So the main question is does AKT1 genotype induces psychoses like schizophrenia symptoms when smoking cannabis? 


Tan et al.
  Genetic variation of AKT1 may increase risk for psychiatric disorders, such as schizophrenia.

Tan et al. investigated whether genetic variation in the AKT1 gene influences structural and functional measures sensitive to changes in cortical dopamine signaling.
The authors also looked at the 5 AKT1 SNPs  which previously were associated with schizophrenia  like I said in the introduction. For them was the A allele of the AKT1 SNP rs1130233 also the strongest associated  with certain indices of frontal lobe function, such as IQ and executive function. In order to examine more closely how AKT may influence cognition,the authors administered an explicit task of working memory and executive function, the N-back task, which measures the ability to remember and manipulate information in short-term memory. Subjects completed the N-back task while undergoing MRI. Optimal execution of this task critically depends on proper levels of dopamine within the prefrontal cortex: either too much or too little dopamine can impair performance. They found that individuals who carried the AKT1 rs1130233 A allele had relatively inefficient information processing in the prefrontal cortex. To achieve the same level of performance required increased activation of their PFCs.  They found  a possible link between reduced AKT1 function and cognition in humans. This may result from the impact of AKT on dopamine function, its role in establishing cortical connections. They also found AKT1 rs1130233 A alley carries had reduced gray matter volumes of the caudate nucleus of the basale ganglia and the right PFC. These results may indicate how genetic variation of AKT1 may increase risk for psychiatric disorders, such as schizophrenia, which is linked to dopamine and PFC dysfunction.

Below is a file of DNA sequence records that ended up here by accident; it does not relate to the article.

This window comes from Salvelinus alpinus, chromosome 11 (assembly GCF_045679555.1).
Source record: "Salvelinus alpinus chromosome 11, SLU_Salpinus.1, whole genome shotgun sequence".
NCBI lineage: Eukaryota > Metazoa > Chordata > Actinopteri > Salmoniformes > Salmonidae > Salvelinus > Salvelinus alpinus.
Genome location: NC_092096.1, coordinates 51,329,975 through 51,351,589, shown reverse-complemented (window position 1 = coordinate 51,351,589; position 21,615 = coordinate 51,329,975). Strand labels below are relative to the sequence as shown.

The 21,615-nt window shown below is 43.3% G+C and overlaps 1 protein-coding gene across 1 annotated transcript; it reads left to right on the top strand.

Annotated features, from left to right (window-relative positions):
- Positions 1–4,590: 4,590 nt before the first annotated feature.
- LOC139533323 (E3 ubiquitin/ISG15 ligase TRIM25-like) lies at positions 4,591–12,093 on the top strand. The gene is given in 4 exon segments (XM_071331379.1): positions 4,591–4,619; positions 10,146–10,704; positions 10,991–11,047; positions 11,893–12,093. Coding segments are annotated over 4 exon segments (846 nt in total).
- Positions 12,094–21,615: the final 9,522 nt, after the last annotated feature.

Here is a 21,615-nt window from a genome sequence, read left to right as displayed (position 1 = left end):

Structural neuroimaging. A) Main effects of AKT1 SNP rs1130233 on gray-matter volumes showing reduced volume of the ventral prefrontal cortex and bilateral caudate. 

Ozaita et al. 
Activation of AKT after acute processing of THC in several brain areas. 
Ozaita et al. looked at he intraneuronal signaling pathways activated in vivo by THC. They analyzed the dose dependency of the effect of THC on the phosphorylation of AKT in the hippocampus. They used different group of mice. These mice received THC or its vehicle and the phosphorylation of AKT was examined after 30 min. They focused on four brain areas, hippocampus, cerebellum, striatum and frontal cortex. 

The mice received different dosages: 0.3,1,10 and 20 mg/kg. They found that AKT phosphorylation increased dose dependently, but did not know a further increase at 20. They demonstrated that
acute THC administration in mice activated ATK phosphorylation in the hippocampus, cerebellum, striatum and the frontal cortex. This shows that THC, the main psychoactive component, in cannabis has an impact on the AKT signaling pathway in the brain. 

Morgan et al. 
 AKT1 genotype moderates the acute psychotomimetic effects by smoking cannabis